11 February 2022
Pandemic Created Industrial Winners And Losers
Adrian is a 20+ year veteran of technology research and has pioneered many data analysis techniques that are used widely by analysts today. He brings his expertise to many technology markets from industrial automation products to semiconductors.
We discuss Covid, manufacturing, and supply chains with Adrian Lloyd, CEO of Interact Analysis.
Adrian, what’s the most interesting thing you’ve seen in your current manufacturing research?
It’s the shape of the recovery. Which I can only describe as elongated and lumpy. There were winners and losers during the pandemic and, on first glance, it all looks a bit random. It’s not random in reality, of course: there’s a reason for everything. But in this downturn the outcomes were highly unpredictable.
Normally a downturn has a negative effect across the whole economy. But with the pandemic, that wasn’t the case. Some industries saw soaring growth, such as consumer electronics, and some went into meltdown. Some, like automotive, initially collapsed in a way one might expect given lockdowns. But then bounced back almost immediately in a most unexpected fashion. Others, such as aerospace, will take much longer to recover. Without specialist insight, the global manufacturing sector during Covid looks like a child playing with a mixing deck: randomly pushing some dials up and some down.
Additionally, recovery at a regional level has been dependent on government responses to the pandemic. Again, it’s been a bit unexpected. Countries that stayed open in the name of putting the economy first, such as Brazil, have recovered slowly. Countries that immediately shut down their economies, such as China, are now booming.
It’s fascinating, and a challenge, to model these dynamics.
You’ve got decades of experience consulting for industrial companies. So, what’s going on with supply chains?
Supply chains are by far the biggest issue facing manufacturers. The just-in-time model was always fragile. And Covid broke it. I think we always knew just-in-time had the potential to be weak, but Covid highlighted massive problems, and it’s going to be difficult for them to be overcome.
The most notable weakness has been shipping. In early 2020 shipping firms did the predictable thing. They laid off workers, cancelled over 1,000 voyages in March-July 2020, decommissioned containers, and cut back on orders for new kit. What they didn’t anticipate was the boom in e-commerce as locked down workers disposed of spare cash online. We saw the emergence of a phenomenon known as ‘coiled demand,’ where, as money in the pockets of consumers grew, demand for goods ‘coiled’ while uncertainty in the economy persisted.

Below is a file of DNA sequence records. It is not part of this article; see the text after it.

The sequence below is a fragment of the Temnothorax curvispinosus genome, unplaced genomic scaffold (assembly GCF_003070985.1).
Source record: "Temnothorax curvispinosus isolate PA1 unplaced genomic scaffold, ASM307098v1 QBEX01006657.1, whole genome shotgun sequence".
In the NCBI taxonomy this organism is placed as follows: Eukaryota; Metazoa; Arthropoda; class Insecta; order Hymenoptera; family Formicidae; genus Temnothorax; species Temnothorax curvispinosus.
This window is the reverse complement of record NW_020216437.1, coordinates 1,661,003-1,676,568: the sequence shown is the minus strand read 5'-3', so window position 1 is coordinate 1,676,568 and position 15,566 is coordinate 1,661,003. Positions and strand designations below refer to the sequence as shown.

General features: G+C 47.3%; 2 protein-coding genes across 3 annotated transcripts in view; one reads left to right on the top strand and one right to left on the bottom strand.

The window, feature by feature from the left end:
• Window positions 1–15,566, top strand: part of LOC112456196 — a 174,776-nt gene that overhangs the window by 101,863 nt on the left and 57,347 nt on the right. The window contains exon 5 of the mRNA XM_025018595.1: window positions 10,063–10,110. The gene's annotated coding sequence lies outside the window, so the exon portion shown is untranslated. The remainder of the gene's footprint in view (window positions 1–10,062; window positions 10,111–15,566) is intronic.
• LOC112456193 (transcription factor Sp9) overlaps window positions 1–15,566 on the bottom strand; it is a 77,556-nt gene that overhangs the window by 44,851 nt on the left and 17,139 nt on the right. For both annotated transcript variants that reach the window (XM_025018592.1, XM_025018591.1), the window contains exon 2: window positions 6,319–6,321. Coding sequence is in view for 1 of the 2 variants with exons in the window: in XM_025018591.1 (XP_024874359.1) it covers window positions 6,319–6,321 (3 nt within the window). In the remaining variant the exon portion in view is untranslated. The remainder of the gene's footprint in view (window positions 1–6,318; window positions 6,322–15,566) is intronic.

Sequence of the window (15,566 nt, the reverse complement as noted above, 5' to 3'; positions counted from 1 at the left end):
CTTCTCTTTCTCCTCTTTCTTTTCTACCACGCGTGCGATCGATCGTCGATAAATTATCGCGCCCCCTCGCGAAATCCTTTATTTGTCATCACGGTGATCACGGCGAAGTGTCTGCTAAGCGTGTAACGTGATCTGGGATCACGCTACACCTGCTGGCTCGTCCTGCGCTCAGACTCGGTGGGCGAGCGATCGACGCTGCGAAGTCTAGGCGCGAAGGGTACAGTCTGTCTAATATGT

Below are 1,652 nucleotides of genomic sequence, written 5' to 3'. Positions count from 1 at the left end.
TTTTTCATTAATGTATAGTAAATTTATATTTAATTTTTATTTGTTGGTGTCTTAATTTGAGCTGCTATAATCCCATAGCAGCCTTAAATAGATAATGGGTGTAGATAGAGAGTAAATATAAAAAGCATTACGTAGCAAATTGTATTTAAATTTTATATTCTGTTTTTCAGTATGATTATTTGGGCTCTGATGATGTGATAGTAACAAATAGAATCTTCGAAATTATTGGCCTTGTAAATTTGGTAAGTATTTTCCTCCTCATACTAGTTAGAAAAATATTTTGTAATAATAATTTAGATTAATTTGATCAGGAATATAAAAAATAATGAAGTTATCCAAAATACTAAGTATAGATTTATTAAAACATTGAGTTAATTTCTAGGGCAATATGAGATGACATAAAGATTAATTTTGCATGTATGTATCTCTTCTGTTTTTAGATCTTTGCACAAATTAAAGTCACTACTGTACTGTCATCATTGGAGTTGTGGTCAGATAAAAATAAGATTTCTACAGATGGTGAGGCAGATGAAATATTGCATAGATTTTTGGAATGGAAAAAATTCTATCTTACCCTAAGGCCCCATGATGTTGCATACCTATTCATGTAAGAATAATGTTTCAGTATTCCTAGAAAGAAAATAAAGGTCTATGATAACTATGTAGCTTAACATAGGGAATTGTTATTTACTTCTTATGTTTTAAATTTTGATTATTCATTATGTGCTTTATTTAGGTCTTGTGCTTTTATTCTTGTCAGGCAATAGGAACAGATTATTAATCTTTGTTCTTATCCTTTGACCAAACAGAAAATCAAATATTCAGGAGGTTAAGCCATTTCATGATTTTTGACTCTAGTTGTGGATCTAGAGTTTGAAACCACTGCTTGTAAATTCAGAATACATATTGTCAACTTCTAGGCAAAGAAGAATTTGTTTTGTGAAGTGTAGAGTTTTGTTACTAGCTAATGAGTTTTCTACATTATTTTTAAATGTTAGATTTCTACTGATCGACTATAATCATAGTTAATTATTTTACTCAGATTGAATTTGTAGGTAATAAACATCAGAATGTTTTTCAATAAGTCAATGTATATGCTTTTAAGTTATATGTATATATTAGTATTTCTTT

Shipping firms faced a major capacity issue: a problem that is still with us. Container prices are through the roof, at 8–9 times the pre-2020 rate. And it’s interesting to note that the global shipping industry is quite consolidated, with 75% of the market dominated by 7 companies. The resulting lack of competition has led to the archaic scenario where purchasing a spot on a ship does not guarantee a spot on that ship. Instead, you get bidding wars between freight agents. It’s an anachronism in an otherwise finely-tuned global supply chain.
What can you tell me about reshoring?
There’s been a lot of talk about reshoring being the solution to the supply chain crisis we face right now. It isn’t. The supply chain crisis needs short term solutions. Reshoring is a long-term thing. But that doesn’t mean it isn’t a real trend in some sectors.
One aspect driving reshoring is political pressure and the green agenda. With more food, for example, being produced and consumed locally. New techs such as vertical farming may well facilitate this. In other industries, there may be some targeted reshoring. I’m talking about ‘strategic’ industries, such as semiconductors, where the West has hitherto been pretty much totally reliant on supplies from Asia. The EU recently committed $43 billion to boost semiconductor manufacturing in the region, following the US’s lead.
But beyond strategic sectors, the case for reshoring is much weaker. The only reason that large scale reshoring would happen is ultimately economic. The World Trade Organization has been transformational, and it’s totally integral to supply chains. So reshoring will only make economic sense if something happens to make global trade impossible. Is anyone going to launch a war big enough to do that? I would bet against it.
What should companies in the manufacturing value chain be looking out for right now?
My advice to people in manufacturing, particularly equipment providers or component vendors, is to be mindful that fears about shortages will result in overordering. Companies are playing safe. They are placing multiple orders and then cancelling them. It’s artificial demand and it can quickly go from a boom to a bust cycle. Stockpiling can also be an issue. All this distorts demand cycles and ultimately causes slumps down the line.
How is 2022 looking?
2022 is going to be a growth year because of the elongated recovery. When it comes specifically to machinery, I call it the ‘square root recovery’. We’ve seen a huge dip in machinery sales, and now we’ll see a slow, protracted return to growth. Our partners ITR economics are predicting a slowdown in the US economy in the 2nd half of 2023, but not a massive shock. We’ve had our ten-year event, and now we’re into a more stable phase.
Do you want to know more? Contact Adrian today: email@example.com